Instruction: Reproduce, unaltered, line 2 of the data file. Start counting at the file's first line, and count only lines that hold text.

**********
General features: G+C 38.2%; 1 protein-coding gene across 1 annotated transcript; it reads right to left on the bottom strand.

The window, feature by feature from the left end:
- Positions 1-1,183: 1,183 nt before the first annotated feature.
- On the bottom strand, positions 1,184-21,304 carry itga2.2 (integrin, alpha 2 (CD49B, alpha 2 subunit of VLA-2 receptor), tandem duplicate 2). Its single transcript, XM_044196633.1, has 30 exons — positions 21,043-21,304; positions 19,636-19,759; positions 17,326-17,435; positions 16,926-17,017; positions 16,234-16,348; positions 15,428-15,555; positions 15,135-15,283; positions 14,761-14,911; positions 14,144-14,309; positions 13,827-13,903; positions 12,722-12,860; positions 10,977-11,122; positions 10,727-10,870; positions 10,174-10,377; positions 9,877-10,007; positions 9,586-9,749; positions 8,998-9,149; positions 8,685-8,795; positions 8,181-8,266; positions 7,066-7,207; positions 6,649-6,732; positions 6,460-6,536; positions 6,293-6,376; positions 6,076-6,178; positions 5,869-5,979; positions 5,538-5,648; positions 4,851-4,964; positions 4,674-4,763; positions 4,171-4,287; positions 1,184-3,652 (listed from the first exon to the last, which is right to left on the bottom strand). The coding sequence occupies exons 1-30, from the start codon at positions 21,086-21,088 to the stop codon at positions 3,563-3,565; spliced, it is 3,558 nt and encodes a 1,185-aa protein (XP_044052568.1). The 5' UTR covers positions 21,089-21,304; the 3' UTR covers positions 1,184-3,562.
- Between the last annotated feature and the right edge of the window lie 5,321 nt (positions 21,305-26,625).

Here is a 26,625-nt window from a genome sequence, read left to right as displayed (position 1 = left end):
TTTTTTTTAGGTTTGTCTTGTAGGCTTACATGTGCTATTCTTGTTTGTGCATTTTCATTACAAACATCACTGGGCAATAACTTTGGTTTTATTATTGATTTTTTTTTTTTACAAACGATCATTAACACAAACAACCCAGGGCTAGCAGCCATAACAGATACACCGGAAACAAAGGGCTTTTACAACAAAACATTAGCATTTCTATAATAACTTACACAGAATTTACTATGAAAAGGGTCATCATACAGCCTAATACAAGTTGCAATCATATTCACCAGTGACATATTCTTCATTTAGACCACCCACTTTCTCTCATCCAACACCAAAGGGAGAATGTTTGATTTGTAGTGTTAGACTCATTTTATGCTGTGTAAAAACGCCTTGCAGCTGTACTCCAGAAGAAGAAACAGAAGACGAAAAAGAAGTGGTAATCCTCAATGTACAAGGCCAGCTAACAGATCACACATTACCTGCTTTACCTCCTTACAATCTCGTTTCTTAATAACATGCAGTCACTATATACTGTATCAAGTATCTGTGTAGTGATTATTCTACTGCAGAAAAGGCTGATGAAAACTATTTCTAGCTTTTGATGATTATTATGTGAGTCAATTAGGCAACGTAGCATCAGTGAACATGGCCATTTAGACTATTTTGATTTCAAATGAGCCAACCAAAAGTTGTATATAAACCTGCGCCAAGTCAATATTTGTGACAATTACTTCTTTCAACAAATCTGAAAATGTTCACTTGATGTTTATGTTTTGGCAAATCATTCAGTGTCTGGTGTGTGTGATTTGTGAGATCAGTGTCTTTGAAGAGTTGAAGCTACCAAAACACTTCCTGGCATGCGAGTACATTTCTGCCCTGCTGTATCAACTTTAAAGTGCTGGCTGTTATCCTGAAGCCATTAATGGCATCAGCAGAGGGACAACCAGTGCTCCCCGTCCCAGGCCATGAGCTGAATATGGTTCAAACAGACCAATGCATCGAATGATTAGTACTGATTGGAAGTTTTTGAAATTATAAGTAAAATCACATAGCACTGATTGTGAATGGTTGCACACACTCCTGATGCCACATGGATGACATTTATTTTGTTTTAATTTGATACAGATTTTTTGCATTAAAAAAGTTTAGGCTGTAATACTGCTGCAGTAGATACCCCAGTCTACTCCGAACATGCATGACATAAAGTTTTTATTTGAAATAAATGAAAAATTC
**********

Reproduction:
The window, feature by feature from the left end: